Hepatic vascular hereditary malformations in Westies, Scotties, Dandies, and Cairn terriers

Extrahepatic Portosystemic Shunt and Primary Portal Hypoplasia Without Hypertension are the two most common congenital hepatic disorders in these breeds.

Both diseases can coexist in the same dog.
According to Dr Center, both malformations share the same genetic origin.

Primary portal hypoplasia without hypertension may be 15 to 30 times more frequent than extrahepatic shunt in predisposed breeds, but is usually less serious and remains often undiagnosed.


     They usually appear in the first two years of life (severe cases appear earlier, sometimes at weaning, but mild cases can remain asymptomatic throughout the dog's life).
Up to 10-20% of dogs affected by a liver shunt are asymptomatic.

Symptoms are those with hepatic insufficiency, since the badly irrigated liver cannot fulfill its role in detoxifying the blood, or in producing proteins.

- Growth retardation, underweight
- Capricious appetite
- Gastrointestinal symptoms (diarrhea, vomiting)
- Behavioral and neurological symptoms (related to hepatic encephalopathy and hypoglycemia, fatigue, prostration and alternating agitation, aggression, vocalization, seizures, tremors, coma)
- Increased drinking and urine
- Urinary symptoms related to urinary stones (kidney and bladder)

     Females are slightly more often affected because the porto-azygos shunt (one particular type of extrahepatic shunt) affects twice as many females than males.



Differences between the two anomalies:

             The shunt is a blood vessel that bypasses the liver, which produces liver failure. Its gravity is proportional to the size and position of the vessel (the porto-cava shunts are more frequent and severe as the porto-azygos shunts)

              Primary portal hypoplasia without hypertension affects portal vessels that supply the different liver lobes and produces more or less marked effects, depends on the hepatic lobes touched, leading to liver failure whose gravity is proportional to the number of affected lobes.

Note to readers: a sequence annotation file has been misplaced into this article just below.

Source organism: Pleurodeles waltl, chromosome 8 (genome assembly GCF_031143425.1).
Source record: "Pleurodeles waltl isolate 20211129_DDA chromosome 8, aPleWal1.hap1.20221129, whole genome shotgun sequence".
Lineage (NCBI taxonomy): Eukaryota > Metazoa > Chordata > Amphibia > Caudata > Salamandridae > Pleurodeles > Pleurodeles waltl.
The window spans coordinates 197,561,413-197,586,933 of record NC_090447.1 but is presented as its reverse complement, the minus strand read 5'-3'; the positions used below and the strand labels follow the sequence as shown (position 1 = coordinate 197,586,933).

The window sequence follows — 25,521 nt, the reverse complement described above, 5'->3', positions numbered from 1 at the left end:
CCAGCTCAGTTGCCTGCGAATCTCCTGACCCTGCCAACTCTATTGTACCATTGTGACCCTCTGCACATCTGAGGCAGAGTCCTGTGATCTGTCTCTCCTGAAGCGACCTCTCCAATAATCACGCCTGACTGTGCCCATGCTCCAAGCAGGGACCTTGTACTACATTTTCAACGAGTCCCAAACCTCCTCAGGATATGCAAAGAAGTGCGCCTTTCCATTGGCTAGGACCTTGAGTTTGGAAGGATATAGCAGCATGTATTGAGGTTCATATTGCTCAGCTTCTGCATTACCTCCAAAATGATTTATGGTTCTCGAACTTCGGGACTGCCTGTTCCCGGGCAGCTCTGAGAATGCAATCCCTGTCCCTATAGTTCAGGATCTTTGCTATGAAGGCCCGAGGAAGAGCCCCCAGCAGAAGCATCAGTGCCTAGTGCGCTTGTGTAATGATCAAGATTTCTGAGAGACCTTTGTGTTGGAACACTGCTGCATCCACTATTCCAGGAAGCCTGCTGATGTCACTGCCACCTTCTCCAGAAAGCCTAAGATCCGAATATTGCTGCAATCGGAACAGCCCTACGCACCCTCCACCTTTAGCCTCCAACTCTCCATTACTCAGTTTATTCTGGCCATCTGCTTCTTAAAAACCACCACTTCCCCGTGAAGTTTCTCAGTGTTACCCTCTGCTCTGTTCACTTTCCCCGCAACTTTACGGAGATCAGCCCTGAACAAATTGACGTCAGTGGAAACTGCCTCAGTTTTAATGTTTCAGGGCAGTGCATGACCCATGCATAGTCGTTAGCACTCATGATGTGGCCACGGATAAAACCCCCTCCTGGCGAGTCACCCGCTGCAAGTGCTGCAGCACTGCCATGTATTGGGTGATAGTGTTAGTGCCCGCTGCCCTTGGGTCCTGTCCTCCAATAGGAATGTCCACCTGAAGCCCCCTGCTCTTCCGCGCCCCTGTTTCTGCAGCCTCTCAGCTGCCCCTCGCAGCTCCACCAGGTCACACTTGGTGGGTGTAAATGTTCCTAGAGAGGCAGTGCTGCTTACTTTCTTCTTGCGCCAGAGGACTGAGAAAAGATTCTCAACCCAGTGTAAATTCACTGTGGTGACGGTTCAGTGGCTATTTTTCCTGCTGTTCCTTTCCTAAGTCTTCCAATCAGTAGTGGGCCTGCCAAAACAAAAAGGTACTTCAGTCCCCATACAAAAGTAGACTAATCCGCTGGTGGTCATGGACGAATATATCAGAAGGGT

This is a primary decrease in blood flow through the portal vein, without atresia nor hypertension.

Hepatic vascularisation


Normal hepatic vessels Extra-hepatic Shunt ( porto-caval )


NORMAL PORTAL VEINS                                                     HYPOPLASTIC PORTAL VEINS



- Laboratory diagnosis of liver failure:

Determination of serum FASTING BILE ACID and POSTPRANDIAL (2:00 after a meal containing fat)

. Bile acids after 12 hours fasting are normally below 10 umol / l
This value is sometimes normal after prolonged fasting.
It is often normal for portal hypoplasia, and higher for shunts.

. Postprandial bile acids are normally below 30 umol / l
This value is always increased with hepatic vascular diseases

- Definitive diagnosis of a liver shunt extravascular:

-Ultrasound Fasting (first-line exam)
-IRM, Scintigraphy, portography, or Angio-Scan that has become the test of choice, able to confirm a shunt and locate it if ultrasound does not.

- Definitive diagnosis of primary portal hypoplasia:

                           It needs to eliminate the hypothesis of a shunt first,
then biopsies on several hepatic lobes (at least 3).



Clinical and biological differences between the two congenital vascular defects